Number 19 for Spitzer:
Waddell & Reed Financial recently went down on the books as the 19th firm to settle with New York Attorney General Eliot Spitzer for alleged mutual fund shenanigans. The AG first investigated New Jersey-based Canary Partners for mutual fund improprieties in 2003, eventually settling with the firm for $40 million. Waddell, one of the oldest mutual fund firms in the country, agreed to pay $50 million to settle Spitzer's investigation into improper market-timing within its own mutual funds. The company also agreed to adopt management reforms and reduce fees by $25 million over five years. “The evidence in this case showed that the company didn't just look the other way…they facilitated the transactions with full knowledge that small investors were being harmed,” said Spitzer. The firm neither admitted nor denied any of the charges.
Oppenheimer Broker Fingered:
William Galvin, the Secretary of the Commonwealth for the state of Massachusetts, filed an administrative complaint seeking a censure and a fine for New York-based brokerage firm Oppenheimer for alleged abuses committed by one of its brokers. Galvin's complaint alleges that Stephen Toussaint, an Oppenheimer broker, defrauded an elderly woman out of roughly $1.5 million through excessive and unnecessary trading in her accounts. Oppenheimer denies the allegation.
According to the complaint, in 2003, Doris Pitera, 76, and her husband William, had $2.9 million in an Oppenheimer account. Despite instructions not to actively trade in the account, the complaint alleges Toussaint made 122 trades by the end of 2003, totaling $410,111 in commissions — representing 85 percent of his total commissions for the year. He allegedly did it again in 2004, this time churning the accounts for a total of $408,816. Further, the complaint alleges Toussaint forged 19 checks from the Piteras' account and deposited more than $350,000 of their money into his own personal account. Galvin's office says Toussaint was never disciplined by Oppenheimer and was permitted to resign in February 2005. The case has also been referred to the FBI and the U.S. Attorney's Office.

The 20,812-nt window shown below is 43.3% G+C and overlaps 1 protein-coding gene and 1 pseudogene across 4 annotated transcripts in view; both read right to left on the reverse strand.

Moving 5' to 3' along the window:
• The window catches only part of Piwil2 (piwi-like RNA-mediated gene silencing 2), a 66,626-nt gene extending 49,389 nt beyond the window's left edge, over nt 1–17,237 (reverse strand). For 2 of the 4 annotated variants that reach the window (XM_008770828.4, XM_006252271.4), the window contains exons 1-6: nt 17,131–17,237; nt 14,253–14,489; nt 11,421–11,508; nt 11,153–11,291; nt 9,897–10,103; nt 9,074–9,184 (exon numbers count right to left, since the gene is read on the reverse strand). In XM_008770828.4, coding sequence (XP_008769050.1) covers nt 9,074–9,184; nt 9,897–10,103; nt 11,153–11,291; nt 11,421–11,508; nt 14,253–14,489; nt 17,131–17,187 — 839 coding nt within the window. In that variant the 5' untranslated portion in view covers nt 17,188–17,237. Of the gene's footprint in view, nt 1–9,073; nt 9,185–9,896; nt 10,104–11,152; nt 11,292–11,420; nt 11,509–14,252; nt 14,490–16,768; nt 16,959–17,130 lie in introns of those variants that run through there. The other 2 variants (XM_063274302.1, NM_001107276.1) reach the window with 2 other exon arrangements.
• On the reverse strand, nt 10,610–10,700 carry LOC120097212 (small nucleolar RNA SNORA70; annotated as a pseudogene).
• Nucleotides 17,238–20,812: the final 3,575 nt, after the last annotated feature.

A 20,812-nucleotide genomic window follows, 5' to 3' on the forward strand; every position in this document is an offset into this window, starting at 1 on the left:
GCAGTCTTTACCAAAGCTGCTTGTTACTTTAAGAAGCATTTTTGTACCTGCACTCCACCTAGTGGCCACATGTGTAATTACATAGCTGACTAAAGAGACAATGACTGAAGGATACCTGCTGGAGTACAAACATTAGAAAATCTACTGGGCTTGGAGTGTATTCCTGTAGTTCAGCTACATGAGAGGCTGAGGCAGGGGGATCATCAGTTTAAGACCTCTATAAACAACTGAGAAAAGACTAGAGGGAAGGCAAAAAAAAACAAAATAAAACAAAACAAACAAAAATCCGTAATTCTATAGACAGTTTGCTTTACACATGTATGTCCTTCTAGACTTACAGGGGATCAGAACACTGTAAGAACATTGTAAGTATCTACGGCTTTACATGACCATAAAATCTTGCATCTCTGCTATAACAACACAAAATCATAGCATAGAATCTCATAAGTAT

A.G. Edwards Dinged by NYSE:
The New York Stock Exchange fined A.G. Edwards $900,000 for excessive fees and lack of supervision. Particularly egregious were the actions of Augusta, Ga.-based branch manager William Floyd Gibbs, who received 144 customer complaints while employed at the firm between 1996 and 2001, costing the firm $30 million in settlement costs. The firm neither admitted nor denied the allegations.